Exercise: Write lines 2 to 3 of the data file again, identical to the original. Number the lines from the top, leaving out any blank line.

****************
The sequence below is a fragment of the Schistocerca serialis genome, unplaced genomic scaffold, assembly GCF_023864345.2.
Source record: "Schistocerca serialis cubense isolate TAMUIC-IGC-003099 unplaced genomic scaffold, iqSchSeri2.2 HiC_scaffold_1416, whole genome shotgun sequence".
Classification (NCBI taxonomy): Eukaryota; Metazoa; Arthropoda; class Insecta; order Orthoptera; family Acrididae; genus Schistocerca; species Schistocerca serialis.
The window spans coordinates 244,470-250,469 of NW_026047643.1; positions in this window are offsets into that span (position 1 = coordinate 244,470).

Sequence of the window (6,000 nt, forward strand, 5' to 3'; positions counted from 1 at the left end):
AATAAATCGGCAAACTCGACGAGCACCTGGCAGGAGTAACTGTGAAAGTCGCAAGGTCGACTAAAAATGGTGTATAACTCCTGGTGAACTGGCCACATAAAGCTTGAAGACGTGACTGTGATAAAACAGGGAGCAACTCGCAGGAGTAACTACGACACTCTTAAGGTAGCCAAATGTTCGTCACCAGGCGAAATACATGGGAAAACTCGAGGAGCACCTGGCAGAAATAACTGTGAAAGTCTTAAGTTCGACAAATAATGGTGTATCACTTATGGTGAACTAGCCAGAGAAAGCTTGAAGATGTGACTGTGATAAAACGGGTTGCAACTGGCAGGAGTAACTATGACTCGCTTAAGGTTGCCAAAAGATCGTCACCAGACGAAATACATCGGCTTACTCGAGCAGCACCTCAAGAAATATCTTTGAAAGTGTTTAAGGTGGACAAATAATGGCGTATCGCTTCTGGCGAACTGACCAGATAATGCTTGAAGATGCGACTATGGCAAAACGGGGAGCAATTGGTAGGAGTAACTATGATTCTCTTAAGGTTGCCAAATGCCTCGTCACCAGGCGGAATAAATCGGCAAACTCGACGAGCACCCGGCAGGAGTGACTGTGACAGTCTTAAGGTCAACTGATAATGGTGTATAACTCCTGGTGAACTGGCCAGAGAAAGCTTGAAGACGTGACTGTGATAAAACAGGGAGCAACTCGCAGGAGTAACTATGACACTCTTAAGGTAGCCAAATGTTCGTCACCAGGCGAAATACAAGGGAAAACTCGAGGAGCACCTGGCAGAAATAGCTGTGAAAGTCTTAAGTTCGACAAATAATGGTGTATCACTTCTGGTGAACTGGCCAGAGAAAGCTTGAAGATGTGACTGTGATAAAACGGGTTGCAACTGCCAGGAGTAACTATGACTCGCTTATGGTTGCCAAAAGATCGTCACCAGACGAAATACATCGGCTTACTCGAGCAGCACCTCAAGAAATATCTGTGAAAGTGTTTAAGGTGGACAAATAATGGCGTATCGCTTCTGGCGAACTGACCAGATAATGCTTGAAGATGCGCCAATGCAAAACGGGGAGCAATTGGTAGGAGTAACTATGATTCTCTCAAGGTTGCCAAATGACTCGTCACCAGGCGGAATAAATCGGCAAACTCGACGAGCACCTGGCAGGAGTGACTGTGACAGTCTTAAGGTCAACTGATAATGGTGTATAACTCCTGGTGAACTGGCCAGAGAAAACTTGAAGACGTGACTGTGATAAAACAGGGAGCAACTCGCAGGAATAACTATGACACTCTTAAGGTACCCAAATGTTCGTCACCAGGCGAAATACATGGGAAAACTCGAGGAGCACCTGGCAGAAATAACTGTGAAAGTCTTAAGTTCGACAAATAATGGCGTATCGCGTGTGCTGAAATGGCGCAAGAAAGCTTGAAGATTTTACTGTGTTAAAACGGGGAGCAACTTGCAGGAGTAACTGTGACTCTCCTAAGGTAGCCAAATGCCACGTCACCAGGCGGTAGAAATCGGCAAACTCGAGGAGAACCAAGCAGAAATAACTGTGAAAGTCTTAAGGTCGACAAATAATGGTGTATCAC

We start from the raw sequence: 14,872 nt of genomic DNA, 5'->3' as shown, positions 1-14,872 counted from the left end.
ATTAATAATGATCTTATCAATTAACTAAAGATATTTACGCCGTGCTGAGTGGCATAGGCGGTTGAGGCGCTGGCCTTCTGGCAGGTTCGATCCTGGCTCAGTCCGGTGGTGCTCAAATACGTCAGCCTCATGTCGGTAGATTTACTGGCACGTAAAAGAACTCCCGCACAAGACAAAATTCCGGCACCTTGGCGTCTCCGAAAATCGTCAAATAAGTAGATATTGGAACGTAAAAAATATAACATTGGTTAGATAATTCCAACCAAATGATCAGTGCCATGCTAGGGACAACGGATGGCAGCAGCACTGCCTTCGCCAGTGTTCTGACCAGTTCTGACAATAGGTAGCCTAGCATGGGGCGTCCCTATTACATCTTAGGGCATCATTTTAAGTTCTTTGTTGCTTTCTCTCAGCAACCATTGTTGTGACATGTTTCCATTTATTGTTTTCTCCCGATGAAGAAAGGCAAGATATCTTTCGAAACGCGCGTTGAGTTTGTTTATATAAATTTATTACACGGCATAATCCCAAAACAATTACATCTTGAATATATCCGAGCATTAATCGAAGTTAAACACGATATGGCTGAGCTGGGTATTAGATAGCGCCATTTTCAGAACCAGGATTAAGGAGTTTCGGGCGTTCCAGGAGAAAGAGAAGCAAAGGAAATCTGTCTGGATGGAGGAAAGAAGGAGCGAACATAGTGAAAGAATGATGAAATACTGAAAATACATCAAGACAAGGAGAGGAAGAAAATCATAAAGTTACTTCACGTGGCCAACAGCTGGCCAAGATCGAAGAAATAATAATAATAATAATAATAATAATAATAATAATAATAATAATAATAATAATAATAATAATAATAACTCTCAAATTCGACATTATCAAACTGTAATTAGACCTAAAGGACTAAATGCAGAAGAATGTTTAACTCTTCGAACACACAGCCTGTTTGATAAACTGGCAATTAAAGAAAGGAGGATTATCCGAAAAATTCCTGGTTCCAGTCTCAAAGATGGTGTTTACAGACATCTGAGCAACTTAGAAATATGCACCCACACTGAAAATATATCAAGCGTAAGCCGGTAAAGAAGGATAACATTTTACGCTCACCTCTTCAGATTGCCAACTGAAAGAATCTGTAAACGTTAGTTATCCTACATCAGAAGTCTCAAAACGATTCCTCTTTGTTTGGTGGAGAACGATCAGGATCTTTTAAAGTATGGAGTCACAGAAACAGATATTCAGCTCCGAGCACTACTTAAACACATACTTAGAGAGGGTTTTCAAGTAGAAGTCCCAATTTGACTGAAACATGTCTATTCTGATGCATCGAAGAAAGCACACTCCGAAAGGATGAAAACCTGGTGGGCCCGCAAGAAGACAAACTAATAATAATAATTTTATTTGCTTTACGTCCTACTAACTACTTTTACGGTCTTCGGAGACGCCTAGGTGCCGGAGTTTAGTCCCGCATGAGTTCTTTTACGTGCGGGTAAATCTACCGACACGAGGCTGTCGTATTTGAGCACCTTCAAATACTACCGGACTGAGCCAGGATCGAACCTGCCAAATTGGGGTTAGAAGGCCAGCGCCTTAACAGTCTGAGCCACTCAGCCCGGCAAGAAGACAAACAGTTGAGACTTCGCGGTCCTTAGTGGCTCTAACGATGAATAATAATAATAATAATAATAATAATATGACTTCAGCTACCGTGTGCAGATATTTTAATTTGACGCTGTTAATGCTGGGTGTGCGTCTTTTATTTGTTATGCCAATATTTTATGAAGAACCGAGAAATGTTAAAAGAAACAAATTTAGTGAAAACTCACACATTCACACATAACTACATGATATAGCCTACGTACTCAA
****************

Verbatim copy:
Source record: "Schistocerca serialis cubense isolate TAMUIC-IGC-003099 unplaced genomic scaffold, iqSchSeri2.2 HiC_scaffold_1416, whole genome shotgun sequence".
Classification (NCBI taxonomy): Eukaryota; Metazoa; Arthropoda; class Insecta; order Orthoptera; family Acrididae; genus Schistocerca; species Schistocerca serialis.